Navajo Talking Picture: Cinema on Native Ground

By Randolph Lewis | Go to book overview

CHAPTER ONE
A Brief History of Celluloid Navajos

“There are thousands of pictures of us, but we never
got to say anything.”

ELSIE MAY CLY BEGAY, The Return of Navajo Boy

In a small place called Tuba City, Arizona, on the western span of the Navajo reservation, the actor and producer Robert Redford arrived in the early 1990s with a Tony Hillerman mystery in hand. His choice of reading material was not surprising. Like millions of Americans, Redford was attracted to the savvy Navajo policemen, dusty reservation settings, and exotic cultural insights that readers had come to expect from the Oklahoma-born author. With an uncanny ear for cultural cliché, Newsweek claimed that Hillerman’s books were “woven as tightly as a Navajo blanket,” an assessment that the vast readership of his eighteen Navajo mysteries seemed to share.1 In the past thirty years, these mass-market paperbacks have been a staple of airport bookstores across the United States, with his novel The Dark Wind (1982) proving no exception.

Like most of Hillerman’s novels, The Dark Wind was packaged as more than another entry in the ever-popular mystery genre: it was also hailed as an anthropological occasion, an exciting look at genuine Navajo culture, with enthusiastic blurbs about its authenticity from major newspapers splashed across the cover and front matter. The San Diego Union-Tribune hailed it as an “insightful portrayal of the vast Navajo Reservation” and “the spirit-haunted people who inhabit it,” while the Denver Post claimed that it was “one of the most satisfying and enlightening ways to experience the culture of this vast, inscrutable region.”2 In view of Redford’s later involvement with Native media at the Sundance Film Festival in Park City, Utah, his interest in bringing Hillerman’s novel to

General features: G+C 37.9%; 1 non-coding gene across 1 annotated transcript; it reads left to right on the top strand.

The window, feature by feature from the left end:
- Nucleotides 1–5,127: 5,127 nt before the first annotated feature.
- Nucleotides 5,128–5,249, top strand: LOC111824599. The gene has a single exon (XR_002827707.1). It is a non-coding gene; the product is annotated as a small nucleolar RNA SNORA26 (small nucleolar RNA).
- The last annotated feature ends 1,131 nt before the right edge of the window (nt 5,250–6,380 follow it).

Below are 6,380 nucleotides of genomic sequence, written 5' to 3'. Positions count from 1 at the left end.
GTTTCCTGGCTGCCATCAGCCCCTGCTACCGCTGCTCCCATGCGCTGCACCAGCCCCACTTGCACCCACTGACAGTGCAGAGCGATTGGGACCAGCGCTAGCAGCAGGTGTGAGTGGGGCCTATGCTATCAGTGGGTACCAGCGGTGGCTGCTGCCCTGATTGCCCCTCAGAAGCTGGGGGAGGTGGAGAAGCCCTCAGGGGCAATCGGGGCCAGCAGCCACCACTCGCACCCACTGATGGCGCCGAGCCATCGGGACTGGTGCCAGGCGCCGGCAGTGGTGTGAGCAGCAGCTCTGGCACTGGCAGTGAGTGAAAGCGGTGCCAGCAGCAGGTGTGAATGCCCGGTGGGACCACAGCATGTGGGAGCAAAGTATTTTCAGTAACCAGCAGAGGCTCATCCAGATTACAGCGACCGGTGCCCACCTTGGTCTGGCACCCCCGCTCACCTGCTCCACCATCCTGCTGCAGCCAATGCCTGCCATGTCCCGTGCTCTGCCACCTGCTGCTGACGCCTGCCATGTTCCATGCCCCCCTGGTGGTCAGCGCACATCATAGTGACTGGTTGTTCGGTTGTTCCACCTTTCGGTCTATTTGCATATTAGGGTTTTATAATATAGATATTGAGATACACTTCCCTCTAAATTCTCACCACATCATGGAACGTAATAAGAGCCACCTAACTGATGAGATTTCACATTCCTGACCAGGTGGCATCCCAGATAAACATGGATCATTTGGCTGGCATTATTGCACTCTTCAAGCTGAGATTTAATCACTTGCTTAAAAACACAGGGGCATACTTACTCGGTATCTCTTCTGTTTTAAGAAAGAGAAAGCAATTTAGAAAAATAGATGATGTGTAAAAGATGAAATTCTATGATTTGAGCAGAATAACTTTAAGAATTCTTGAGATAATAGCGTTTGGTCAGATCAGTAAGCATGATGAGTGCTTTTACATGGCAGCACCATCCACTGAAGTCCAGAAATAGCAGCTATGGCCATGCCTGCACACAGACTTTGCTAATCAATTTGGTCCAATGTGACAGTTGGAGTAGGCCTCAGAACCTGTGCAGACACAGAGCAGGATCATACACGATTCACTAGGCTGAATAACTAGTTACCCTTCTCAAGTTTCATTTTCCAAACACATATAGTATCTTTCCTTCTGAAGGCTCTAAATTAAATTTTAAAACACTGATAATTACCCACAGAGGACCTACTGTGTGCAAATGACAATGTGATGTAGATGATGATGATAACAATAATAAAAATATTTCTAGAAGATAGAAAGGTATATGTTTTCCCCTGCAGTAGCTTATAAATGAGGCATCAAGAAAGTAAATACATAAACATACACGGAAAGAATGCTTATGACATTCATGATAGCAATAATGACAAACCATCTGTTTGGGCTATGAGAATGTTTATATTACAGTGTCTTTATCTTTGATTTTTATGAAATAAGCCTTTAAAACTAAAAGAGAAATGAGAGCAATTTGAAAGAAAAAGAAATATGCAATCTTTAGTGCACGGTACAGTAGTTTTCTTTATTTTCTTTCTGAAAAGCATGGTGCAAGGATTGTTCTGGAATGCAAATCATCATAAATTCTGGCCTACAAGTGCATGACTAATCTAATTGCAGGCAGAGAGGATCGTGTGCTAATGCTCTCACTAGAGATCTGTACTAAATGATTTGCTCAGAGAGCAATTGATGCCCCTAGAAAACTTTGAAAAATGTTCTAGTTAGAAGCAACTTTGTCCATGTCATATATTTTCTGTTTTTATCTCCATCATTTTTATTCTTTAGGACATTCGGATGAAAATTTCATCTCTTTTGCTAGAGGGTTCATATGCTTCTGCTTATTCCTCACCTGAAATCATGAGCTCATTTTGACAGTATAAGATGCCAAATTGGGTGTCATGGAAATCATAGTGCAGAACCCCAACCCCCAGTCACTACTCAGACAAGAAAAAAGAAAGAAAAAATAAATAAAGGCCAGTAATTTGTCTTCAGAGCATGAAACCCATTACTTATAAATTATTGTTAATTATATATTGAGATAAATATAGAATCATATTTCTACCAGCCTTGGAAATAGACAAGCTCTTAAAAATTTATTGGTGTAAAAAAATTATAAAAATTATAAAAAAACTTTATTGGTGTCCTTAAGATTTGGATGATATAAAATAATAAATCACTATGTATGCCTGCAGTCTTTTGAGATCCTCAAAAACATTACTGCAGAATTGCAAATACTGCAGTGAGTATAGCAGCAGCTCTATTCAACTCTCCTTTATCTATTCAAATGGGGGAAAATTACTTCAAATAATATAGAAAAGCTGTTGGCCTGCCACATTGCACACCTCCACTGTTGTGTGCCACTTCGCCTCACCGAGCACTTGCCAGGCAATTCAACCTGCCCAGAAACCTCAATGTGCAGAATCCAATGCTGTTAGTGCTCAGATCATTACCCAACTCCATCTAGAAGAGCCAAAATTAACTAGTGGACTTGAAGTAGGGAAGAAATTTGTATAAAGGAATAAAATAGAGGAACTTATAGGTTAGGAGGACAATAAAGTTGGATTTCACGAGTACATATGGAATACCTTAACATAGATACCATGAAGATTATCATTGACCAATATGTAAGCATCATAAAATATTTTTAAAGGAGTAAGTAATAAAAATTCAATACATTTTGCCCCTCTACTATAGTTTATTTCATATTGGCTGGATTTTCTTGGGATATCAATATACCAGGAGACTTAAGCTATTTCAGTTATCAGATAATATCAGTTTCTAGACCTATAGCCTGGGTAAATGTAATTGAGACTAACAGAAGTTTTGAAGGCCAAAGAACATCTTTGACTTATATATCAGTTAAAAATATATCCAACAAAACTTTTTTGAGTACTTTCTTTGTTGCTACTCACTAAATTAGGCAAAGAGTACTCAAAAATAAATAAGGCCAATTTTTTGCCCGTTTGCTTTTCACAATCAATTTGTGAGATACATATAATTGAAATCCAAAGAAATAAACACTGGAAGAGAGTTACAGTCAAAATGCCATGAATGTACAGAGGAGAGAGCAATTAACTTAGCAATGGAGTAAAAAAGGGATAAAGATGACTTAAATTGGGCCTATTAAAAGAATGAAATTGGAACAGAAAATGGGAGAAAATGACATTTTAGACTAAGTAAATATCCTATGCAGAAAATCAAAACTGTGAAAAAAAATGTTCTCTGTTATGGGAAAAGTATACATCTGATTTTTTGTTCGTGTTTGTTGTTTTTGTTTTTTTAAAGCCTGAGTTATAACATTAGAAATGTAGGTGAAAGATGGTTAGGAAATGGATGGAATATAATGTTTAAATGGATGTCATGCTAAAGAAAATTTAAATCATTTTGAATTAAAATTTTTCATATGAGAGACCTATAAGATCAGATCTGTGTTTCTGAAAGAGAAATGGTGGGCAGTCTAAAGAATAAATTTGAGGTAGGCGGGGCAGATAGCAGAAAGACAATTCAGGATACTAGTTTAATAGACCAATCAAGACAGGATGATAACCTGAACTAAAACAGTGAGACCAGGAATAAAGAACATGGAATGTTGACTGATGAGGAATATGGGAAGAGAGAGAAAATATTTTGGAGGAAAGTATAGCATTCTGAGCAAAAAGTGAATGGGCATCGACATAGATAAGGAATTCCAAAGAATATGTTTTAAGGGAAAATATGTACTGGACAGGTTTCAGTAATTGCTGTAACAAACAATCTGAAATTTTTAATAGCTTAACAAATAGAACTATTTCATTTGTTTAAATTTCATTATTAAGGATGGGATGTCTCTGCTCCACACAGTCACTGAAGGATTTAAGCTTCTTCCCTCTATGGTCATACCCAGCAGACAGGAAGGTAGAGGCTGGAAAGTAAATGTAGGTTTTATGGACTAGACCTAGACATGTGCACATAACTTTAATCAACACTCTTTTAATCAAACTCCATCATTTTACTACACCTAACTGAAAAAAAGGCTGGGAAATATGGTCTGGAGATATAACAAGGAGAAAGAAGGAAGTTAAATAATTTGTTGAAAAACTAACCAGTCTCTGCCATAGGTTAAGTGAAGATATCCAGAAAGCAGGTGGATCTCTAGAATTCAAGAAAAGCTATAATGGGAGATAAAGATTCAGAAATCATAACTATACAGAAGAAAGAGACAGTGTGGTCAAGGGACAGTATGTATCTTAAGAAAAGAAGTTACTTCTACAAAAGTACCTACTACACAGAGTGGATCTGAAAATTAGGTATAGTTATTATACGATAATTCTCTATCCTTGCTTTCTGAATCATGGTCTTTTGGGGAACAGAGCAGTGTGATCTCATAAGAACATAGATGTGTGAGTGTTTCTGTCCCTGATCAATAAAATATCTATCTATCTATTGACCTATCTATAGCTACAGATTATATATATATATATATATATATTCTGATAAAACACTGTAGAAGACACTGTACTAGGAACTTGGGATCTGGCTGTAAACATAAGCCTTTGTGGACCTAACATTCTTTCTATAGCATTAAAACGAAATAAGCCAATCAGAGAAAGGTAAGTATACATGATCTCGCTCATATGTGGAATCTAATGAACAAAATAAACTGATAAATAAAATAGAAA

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Navajo Talking Picture: Cinema on Native Ground
Table of contents

Table of contents

  • Indicenous Films ii
  • Title Page iii
  • Contents vii
  • Illustrations viii
  • Acknowledgments ix
  • Series Editor’s Introduction xiii
  • Introduction xvii
  • Chapter One- A Brief History of Celluloid Navajos 1
  • Chapter Two- Navajo Filmmaker 49
  • Chapter Three- Reaction 72
  • Chapter Four- Intent 88
  • Chapter Five- Ethics 105
  • Chapter Six- Native Ground 124
  • Chapter Seven- Final Thoughts 161
  • Navajo Talking Picture Production and Distribution Information 175
  • Notes 177
  • Further Reading 209
  • Index 211
  • In the Indicenous Films Series 216
  • Other Works by Randolph Lewis 217
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